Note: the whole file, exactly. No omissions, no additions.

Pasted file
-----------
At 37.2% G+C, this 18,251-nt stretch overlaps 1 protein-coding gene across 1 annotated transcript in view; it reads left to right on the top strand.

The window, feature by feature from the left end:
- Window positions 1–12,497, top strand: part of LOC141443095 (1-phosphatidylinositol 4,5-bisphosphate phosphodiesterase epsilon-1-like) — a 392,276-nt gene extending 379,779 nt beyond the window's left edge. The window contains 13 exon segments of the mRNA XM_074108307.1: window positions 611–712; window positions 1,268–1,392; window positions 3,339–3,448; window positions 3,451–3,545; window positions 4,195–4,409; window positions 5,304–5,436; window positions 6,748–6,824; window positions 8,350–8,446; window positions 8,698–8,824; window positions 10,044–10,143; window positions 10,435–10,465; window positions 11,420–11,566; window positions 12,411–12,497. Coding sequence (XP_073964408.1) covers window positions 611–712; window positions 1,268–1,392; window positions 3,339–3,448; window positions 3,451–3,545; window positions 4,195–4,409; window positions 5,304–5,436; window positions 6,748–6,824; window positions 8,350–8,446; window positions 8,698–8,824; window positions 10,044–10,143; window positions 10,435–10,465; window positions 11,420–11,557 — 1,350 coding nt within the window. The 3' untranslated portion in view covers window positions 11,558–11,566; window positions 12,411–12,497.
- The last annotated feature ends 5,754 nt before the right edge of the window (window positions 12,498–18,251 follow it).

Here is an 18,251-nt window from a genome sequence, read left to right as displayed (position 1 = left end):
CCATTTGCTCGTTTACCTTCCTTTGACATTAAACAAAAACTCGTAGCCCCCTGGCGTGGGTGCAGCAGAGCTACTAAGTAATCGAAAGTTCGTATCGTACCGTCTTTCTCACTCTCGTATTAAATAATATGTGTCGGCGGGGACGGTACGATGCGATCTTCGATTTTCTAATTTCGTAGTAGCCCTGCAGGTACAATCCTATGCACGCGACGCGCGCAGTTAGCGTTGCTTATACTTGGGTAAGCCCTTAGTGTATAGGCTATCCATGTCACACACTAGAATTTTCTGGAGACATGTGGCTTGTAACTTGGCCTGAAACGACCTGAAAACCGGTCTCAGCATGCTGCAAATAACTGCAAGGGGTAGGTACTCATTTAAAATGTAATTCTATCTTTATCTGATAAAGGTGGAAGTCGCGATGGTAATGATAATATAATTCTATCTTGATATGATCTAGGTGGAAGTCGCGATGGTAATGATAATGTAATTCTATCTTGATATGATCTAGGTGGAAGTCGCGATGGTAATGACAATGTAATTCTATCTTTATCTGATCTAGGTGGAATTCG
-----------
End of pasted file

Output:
At 37.2% G+C, this 18,251-nt stretch overlaps 1 protein-coding gene across 1 annotated transcript in view; it reads left to right on the top strand.

The window, feature by feature from the left end:
- Window positions 1–12,497, top strand: part of LOC141443095 (1-phosphatidylinositol 4,5-bisphosphate phosphodiesterase epsilon-1-like) — a 392,276-nt gene extending 379,779 nt beyond the window's left edge. The window contains 13 exon segments of the mRNA XM_074108307.1: window positions 611–712; window positions 1,268–1,392; window positions 3,339–3,448; window positions 3,451–3,545; window positions 4,195–4,409; window positions 5,304–5,436; window positions 6,748–6,824; window positions 8,350–8,446; window positions 8,698–8,824; window positions 10,044–10,143; window positions 10,435–10,465; window positions 11,420–11,566; window positions 12,411–12,497. Coding sequence (XP_073964408.1) covers window positions 611–712; window positions 1,268–1,392; window positions 3,339–3,448; window positions 3,451–3,545; window positions 4,195–4,409; window positions 5,304–5,436; window positions 6,748–6,824; window positions 8,350–8,446; window positions 8,698–8,824; window positions 10,044–10,143; window positions 10,435–10,465; window positions 11,420–11,557 — 1,350 coding nt within the window. The 3' untranslated portion in view covers window positions 11,558–11,566; window positions 12,411–12,497.
- The last annotated feature ends 5,754 nt before the right edge of the window (window positions 12,498–18,251 follow it).

Here is an 18,251-nt window from a genome sequence, read left to right as displayed (position 1 = left end):
CCATTTGCTCGTTTACCTTCCTTTGACATTAAACAAAAACTCGTAGCCCCCTGGCGTGGGTGCAGCAGAGCTACTAAGTAATCGAAAGTTCGTATCGTACCGTCTTTCTCACTCTCGTATTAAATAATATGTGTCGGCGGGGACGGTACGATGCGATCTTCGATTTTCTAATTTCGTAGTAGCCCTGCAGGTACAATCCTATGCACGCGACGCGCGCAGTTAGCGTTGCTTATACTTGGGTAAGCCCTTAGTGTATAGGCTATCCATGTCACACACTAGAATTTTCTGGAGACATGTGGCTTGTAACTTGGCCTGAAACGACCTGAAAACCGGTCTCAGCATGCTGCAAATAACTGCAAGGGGTAGGTACTCATTTAAAATGTAATTCTATCTTTATCTGATAAAGGTGGAAGTCGCGATGGTAATGATAATATAATTCTATCTTGATATGATCTAGGTGGAAGTCGCGATGGTAATGATAATGTAATTCTATCTTGATATGATCTAGGTGGAAGTCGCGATGGTAATGACAATGTAATTCTATCTTTATCTGATCTAGGTGGAATTCG